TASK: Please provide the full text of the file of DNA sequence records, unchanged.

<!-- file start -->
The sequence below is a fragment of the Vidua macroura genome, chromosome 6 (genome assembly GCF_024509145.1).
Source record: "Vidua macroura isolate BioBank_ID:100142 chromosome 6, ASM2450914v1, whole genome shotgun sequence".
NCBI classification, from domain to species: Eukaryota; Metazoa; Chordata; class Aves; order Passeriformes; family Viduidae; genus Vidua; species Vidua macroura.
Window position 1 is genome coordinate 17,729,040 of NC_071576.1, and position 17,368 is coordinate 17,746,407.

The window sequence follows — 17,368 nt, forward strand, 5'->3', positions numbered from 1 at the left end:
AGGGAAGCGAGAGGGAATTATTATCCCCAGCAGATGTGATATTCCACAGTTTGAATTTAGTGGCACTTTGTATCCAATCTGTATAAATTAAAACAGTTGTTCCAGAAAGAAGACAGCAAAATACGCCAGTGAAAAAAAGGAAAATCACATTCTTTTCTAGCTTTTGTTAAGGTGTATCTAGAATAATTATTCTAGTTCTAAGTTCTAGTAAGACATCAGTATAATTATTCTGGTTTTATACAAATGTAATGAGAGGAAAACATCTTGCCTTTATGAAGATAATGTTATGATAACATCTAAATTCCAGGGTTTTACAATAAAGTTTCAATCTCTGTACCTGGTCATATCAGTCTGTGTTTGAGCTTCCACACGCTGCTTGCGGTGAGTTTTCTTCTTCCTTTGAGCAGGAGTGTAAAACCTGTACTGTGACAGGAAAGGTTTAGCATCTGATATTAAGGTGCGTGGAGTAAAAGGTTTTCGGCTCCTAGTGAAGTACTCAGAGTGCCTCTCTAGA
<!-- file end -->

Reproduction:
The sequence below is a fragment of the Vidua macroura genome, chromosome 6 (genome assembly GCF_024509145.1).
Source record: "Vidua macroura isolate BioBank_ID:100142 chromosome 6, ASM2450914v1, whole genome shotgun sequence".
NCBI classification, from domain to species: Eukaryota; Metazoa; Chordata; class Aves; order Passeriformes; family Viduidae; genus Vidua; species Vidua macroura.
Window position 1 is genome coordinate 17,729,040 of NC_071576.1, and position 17,368 is coordinate 17,746,407.

The window sequence follows — 17,368 nt, forward strand, 5'->3', positions numbered from 1 at the left end:
AGGGAAGCGAGAGGGAATTATTATCCCCAGCAGATGTGATATTCCACAGTTTGAATTTAGTGGCACTTTGTATCCAATCTGTATAAATTAAAACAGTTGTTCCAGAAAGAAGACAGCAAAATACGCCAGTGAAAAAAAGGAAAATCACATTCTTTTCTAGCTTTTGTTAAGGTGTATCTAGAATAATTATTCTAGTTCTAAGTTCTAGTAAGACATCAGTATAATTATTCTGGTTTTATACAAATGTAATGAGAGGAAAACATCTTGCCTTTATGAAGATAATGTTATGATAACATCTAAATTCCAGGGTTTTACAATAAAGTTTCAATCTCTGTACCTGGTCATATCAGTCTGTGTTTGAGCTTCCACACGCTGCTTGCGGTGAGTTTTCTTCTTCCTTTGAGCAGGAGTGTAAAACCTGTACTGTGACAGGAAAGGTTTAGCATCTGATATTAAGGTGCGTGGAGTAAAAGGTTTTCGGCTCCTAGTGAAGTACTCAGAGTGCCTCTCTAGA